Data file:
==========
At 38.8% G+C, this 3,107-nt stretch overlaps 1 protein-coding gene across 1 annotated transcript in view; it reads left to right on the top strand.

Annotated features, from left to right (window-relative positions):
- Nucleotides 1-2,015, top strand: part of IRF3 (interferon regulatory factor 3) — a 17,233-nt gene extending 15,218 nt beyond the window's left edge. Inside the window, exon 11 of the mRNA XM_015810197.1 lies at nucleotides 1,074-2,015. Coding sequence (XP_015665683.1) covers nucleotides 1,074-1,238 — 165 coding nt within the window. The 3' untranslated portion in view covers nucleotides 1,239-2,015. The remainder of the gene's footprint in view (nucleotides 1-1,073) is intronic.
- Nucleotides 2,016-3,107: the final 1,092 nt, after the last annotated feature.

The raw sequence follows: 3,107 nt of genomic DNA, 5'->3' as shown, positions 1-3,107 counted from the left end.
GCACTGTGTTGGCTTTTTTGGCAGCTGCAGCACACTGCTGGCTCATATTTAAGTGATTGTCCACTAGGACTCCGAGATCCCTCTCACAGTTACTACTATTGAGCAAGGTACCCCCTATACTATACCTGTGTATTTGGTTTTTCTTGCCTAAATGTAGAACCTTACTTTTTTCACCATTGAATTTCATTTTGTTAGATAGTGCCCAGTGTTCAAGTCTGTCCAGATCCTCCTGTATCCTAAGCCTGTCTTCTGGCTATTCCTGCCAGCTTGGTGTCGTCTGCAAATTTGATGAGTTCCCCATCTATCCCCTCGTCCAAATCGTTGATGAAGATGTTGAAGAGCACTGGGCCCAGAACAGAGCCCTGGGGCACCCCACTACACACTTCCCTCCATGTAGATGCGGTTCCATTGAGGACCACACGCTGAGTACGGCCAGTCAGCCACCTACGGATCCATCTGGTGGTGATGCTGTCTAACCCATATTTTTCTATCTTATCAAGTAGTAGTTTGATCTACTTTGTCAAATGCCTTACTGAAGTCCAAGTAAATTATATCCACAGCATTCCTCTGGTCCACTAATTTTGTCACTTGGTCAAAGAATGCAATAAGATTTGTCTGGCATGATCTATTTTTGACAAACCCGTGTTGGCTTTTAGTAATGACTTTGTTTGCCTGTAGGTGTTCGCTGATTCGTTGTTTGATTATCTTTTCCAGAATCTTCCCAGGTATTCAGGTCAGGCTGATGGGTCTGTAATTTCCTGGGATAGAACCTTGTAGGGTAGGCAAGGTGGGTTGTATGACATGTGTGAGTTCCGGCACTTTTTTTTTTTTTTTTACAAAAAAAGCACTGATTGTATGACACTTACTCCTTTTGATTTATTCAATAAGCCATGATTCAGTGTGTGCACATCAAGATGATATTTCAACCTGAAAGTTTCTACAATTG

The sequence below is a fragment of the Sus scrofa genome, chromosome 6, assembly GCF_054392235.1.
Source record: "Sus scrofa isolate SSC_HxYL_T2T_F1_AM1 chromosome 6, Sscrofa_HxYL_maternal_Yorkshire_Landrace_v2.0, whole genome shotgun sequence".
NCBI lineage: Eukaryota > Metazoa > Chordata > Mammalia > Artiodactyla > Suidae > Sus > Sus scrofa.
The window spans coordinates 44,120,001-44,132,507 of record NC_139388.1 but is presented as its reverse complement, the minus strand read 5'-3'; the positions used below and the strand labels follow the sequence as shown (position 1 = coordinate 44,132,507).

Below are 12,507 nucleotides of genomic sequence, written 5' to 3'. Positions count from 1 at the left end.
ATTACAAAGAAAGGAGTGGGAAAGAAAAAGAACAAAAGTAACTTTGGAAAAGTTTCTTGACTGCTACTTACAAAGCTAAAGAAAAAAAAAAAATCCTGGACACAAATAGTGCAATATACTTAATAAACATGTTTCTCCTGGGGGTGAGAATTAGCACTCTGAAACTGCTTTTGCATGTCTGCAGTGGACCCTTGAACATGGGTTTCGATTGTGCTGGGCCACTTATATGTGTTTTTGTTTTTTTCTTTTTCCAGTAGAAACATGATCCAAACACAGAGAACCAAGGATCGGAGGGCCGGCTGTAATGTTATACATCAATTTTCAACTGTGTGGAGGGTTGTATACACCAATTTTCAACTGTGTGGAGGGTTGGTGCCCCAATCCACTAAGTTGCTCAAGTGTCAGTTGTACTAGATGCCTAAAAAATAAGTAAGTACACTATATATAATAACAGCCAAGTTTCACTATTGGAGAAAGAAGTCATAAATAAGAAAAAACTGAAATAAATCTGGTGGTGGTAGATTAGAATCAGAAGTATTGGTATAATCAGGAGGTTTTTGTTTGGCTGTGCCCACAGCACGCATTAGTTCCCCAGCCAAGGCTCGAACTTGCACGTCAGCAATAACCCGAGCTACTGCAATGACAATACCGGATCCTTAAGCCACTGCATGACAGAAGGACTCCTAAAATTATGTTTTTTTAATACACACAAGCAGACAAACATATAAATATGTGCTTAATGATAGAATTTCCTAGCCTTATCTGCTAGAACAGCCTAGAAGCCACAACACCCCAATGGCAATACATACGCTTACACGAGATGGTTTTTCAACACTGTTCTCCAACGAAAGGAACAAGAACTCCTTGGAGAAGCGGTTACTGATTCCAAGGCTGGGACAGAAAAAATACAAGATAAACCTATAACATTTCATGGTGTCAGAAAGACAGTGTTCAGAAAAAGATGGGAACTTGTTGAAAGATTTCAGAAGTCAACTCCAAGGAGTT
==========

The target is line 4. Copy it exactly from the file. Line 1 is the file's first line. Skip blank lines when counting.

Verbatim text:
- Nucleotides 2,016-3,107: the final 1,092 nt, after the last annotated feature.